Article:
R-Lab is conceived primarily to facilitate the individual’s pursuit of an advanced post-graduate research project, bringing critical studies on historical precedents, mapping and analysis with experimental forms of contemporary practice. The course is neither a history of theory, nor a theory of history, but instead presents a theory on alternative practices. R-lab introduces course participants to a set of theory based strategies to help critically structure the parameters of the individual’s research project. These strategies include developing critical research skills drawn from multi-disciplinary sources: visual analytical methods encompassing mapping and diagramming, digital graphics and multi-media documentation, as well as tactics for public engagement and discourse. Up to two short-term collective workshops are integrated into the course program, combining local public institutional partnerships with invited experts to identify, develop and produce institutionally relevant projects. These collective workshops act to explore, test and reinforce critical skills acquired over the duration of the course.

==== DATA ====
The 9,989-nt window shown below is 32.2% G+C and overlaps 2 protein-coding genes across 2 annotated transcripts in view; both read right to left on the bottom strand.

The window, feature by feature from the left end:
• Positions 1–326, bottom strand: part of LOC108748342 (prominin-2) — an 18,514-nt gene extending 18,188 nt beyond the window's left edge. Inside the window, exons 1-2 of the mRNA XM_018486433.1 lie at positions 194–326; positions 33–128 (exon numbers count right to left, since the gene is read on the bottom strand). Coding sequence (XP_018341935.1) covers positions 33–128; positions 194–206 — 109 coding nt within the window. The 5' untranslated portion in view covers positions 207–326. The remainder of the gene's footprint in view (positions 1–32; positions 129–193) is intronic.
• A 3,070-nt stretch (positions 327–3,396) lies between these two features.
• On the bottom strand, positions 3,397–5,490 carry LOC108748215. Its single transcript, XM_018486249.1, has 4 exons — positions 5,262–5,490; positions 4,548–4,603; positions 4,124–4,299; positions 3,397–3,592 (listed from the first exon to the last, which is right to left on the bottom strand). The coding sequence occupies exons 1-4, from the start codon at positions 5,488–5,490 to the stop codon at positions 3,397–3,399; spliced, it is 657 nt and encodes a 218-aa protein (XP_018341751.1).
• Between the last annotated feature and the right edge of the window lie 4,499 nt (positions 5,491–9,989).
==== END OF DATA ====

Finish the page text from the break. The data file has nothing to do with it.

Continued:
Architectural Theory and History is an advanced level part-time course over one year and gives 30 ECTS that can be credited towards a PhD course. The course consists of a Lecture component, a seminar component and a collective workshop component. These run concurrently throughout the Fall and Spring Semesters. The Fall semester is dedicated to launching individual research projects.
Lectures are given by the Professor and by special invited guests. Public seminars are organized together with a public institution. Course Participants are also active in a series of collectively run travel workshops, in parallel with course lectures and seminars, in order to gain first hand experience in developing, organizing, documenting and communicating a complex project from start to finish. Experts from different related disciplines are invited to contribute to these workshops and share their experiences with the class. Each academic year, the two workshops will focus on a specific project, and operate in close affiliation with public institutions and local organizations.
The course is given in English and is run by Peter Lang, professor in Architectural Theory and History.
Students are responsible for signing up and attending the Royal Institute of Art´s Lab introductory courses and training weeks. Students can make full use of the Mejan laboratories (wood, metals, multi-media, printmaking, 3D lab, mechanical) in the development of their final projects.